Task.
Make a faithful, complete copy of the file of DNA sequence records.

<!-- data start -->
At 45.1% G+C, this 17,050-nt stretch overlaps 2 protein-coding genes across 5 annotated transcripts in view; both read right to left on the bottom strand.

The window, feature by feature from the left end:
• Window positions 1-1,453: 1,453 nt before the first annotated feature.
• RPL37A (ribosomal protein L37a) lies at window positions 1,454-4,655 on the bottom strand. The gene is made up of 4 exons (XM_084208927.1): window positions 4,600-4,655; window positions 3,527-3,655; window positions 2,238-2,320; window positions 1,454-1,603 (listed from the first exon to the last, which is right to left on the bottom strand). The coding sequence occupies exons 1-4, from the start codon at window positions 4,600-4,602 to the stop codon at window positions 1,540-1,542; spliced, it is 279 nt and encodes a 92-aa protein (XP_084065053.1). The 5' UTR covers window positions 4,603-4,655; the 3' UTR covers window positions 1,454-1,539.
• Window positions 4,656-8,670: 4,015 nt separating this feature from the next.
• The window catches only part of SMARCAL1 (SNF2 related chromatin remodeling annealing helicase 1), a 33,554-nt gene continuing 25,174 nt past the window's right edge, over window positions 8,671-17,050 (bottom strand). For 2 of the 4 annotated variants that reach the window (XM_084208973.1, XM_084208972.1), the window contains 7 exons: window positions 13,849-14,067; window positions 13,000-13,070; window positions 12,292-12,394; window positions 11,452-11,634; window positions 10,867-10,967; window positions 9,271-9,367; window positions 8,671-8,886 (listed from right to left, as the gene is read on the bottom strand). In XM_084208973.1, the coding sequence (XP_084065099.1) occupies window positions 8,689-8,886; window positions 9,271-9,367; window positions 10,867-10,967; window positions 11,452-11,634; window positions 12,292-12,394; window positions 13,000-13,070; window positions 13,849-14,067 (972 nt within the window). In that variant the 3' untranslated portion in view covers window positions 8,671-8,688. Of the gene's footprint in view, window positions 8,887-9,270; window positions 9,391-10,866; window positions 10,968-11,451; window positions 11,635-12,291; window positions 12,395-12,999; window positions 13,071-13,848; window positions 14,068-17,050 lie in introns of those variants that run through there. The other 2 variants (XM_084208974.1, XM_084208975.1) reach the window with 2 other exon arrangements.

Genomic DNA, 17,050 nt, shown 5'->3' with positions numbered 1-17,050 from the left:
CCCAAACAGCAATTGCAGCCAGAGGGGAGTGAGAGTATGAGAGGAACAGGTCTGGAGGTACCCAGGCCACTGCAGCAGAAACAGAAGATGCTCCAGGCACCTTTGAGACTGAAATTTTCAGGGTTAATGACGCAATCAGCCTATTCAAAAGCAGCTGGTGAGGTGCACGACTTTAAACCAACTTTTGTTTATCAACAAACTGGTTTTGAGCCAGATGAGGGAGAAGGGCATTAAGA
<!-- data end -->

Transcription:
At 45.1% G+C, this 17,050-nt stretch overlaps 2 protein-coding genes across 5 annotated transcripts in view; both read right to left on the bottom strand.

The window, feature by feature from the left end:
• Window positions 1-1,453: 1,453 nt before the first annotated feature.
• RPL37A (ribosomal protein L37a) lies at window positions 1,454-4,655 on the bottom strand. The gene is made up of 4 exons (XM_084208927.1): window positions 4,600-4,655; window positions 3,527-3,655; window positions 2,238-2,320; window positions 1,454-1,603 (listed from the first exon to the last, which is right to left on the bottom strand). The coding sequence occupies exons 1-4, from the start codon at window positions 4,600-4,602 to the stop codon at window positions 1,540-1,542; spliced, it is 279 nt and encodes a 92-aa protein (XP_084065053.1). The 5' UTR covers window positions 4,603-4,655; the 3' UTR covers window positions 1,454-1,539.
• Window positions 4,656-8,670: 4,015 nt separating this feature from the next.
• The window catches only part of SMARCAL1 (SNF2 related chromatin remodeling annealing helicase 1), a 33,554-nt gene continuing 25,174 nt past the window's right edge, over window positions 8,671-17,050 (bottom strand). For 2 of the 4 annotated variants that reach the window (XM_084208973.1, XM_084208972.1), the window contains 7 exons: window positions 13,849-14,067; window positions 13,000-13,070; window positions 12,292-12,394; window positions 11,452-11,634; window positions 10,867-10,967; window positions 9,271-9,367; window positions 8,671-8,886 (listed from right to left, as the gene is read on the bottom strand). In XM_084208973.1, the coding sequence (XP_084065099.1) occupies window positions 8,689-8,886; window positions 9,271-9,367; window positions 10,867-10,967; window positions 11,452-11,634; window positions 12,292-12,394; window positions 13,000-13,070; window positions 13,849-14,067 (972 nt within the window). In that variant the 3' untranslated portion in view covers window positions 8,671-8,688. Of the gene's footprint in view, window positions 8,887-9,270; window positions 9,391-10,866; window positions 10,968-11,451; window positions 11,635-12,291; window positions 12,395-12,999; window positions 13,071-13,848; window positions 14,068-17,050 lie in introns of those variants that run through there. The other 2 variants (XM_084208974.1, XM_084208975.1) reach the window with 2 other exon arrangements.

Genomic DNA, 17,050 nt, shown 5'->3' with positions numbered 1-17,050 from the left:
CCCAAACAGCAATTGCAGCCAGAGGGGAGTGAGAGTATGAGAGGAACAGGTCTGGAGGTACCCAGGCCACTGCAGCAGAAACAGAAGATGCTCCAGGCACCTTTGAGACTGAAATTTTCAGGGTTAATGACGCAATCAGCCTATTCAAAAGCAGCTGGTGAGGTGCACGACTTTAAACCAACTTTTGTTTATCAACAAACTGGTTTTGAGCCAGATGAGGGAGAAGGGCATTAAGA